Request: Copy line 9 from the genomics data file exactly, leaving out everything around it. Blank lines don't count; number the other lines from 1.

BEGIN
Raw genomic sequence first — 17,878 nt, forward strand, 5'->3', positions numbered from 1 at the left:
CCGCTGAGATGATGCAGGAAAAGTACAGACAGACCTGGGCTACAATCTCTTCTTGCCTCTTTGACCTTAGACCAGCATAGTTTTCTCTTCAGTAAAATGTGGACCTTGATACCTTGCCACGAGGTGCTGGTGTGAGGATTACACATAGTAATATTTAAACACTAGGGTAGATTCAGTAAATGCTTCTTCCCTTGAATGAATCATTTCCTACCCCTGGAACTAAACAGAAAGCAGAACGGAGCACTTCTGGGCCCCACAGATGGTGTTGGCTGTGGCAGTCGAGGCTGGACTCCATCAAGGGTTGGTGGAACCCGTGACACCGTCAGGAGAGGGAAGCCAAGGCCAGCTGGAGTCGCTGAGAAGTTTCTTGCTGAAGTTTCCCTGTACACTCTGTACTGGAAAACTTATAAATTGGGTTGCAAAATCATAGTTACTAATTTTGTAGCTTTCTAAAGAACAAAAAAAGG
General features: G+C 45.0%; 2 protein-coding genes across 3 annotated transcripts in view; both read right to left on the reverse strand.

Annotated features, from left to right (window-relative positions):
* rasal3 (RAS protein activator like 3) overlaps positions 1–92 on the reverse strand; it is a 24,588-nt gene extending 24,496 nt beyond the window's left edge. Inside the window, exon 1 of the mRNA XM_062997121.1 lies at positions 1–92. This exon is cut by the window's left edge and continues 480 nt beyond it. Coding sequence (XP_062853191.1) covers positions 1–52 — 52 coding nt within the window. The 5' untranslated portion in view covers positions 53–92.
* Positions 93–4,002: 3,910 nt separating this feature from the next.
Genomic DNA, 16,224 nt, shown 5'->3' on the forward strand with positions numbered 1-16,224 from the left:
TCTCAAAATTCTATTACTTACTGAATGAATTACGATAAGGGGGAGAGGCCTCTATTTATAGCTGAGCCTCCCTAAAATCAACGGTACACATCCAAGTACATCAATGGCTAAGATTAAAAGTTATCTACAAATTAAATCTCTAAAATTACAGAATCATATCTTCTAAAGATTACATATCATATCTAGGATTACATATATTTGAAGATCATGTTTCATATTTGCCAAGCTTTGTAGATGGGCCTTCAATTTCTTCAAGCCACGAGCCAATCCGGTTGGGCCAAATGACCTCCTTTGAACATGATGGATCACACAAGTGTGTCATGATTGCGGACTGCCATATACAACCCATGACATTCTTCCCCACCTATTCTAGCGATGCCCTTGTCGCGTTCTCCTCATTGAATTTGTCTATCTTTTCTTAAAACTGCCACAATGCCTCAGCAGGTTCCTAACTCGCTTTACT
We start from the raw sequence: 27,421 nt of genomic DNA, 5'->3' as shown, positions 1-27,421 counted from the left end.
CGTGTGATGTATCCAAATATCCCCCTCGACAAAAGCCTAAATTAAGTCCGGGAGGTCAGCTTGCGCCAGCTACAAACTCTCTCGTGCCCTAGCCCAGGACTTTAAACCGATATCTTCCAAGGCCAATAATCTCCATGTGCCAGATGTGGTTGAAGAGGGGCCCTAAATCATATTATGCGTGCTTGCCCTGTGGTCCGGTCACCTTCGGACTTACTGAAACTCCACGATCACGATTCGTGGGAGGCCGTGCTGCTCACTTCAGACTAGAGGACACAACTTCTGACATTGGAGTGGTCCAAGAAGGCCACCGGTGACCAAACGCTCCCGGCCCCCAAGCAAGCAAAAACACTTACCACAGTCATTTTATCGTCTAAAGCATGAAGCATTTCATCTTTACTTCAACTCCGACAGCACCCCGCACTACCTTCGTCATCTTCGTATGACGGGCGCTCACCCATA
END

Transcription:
We start from the raw sequence: 27,421 nt of genomic DNA, 5'->3' as shown, positions 1-27,421 counted from the left end.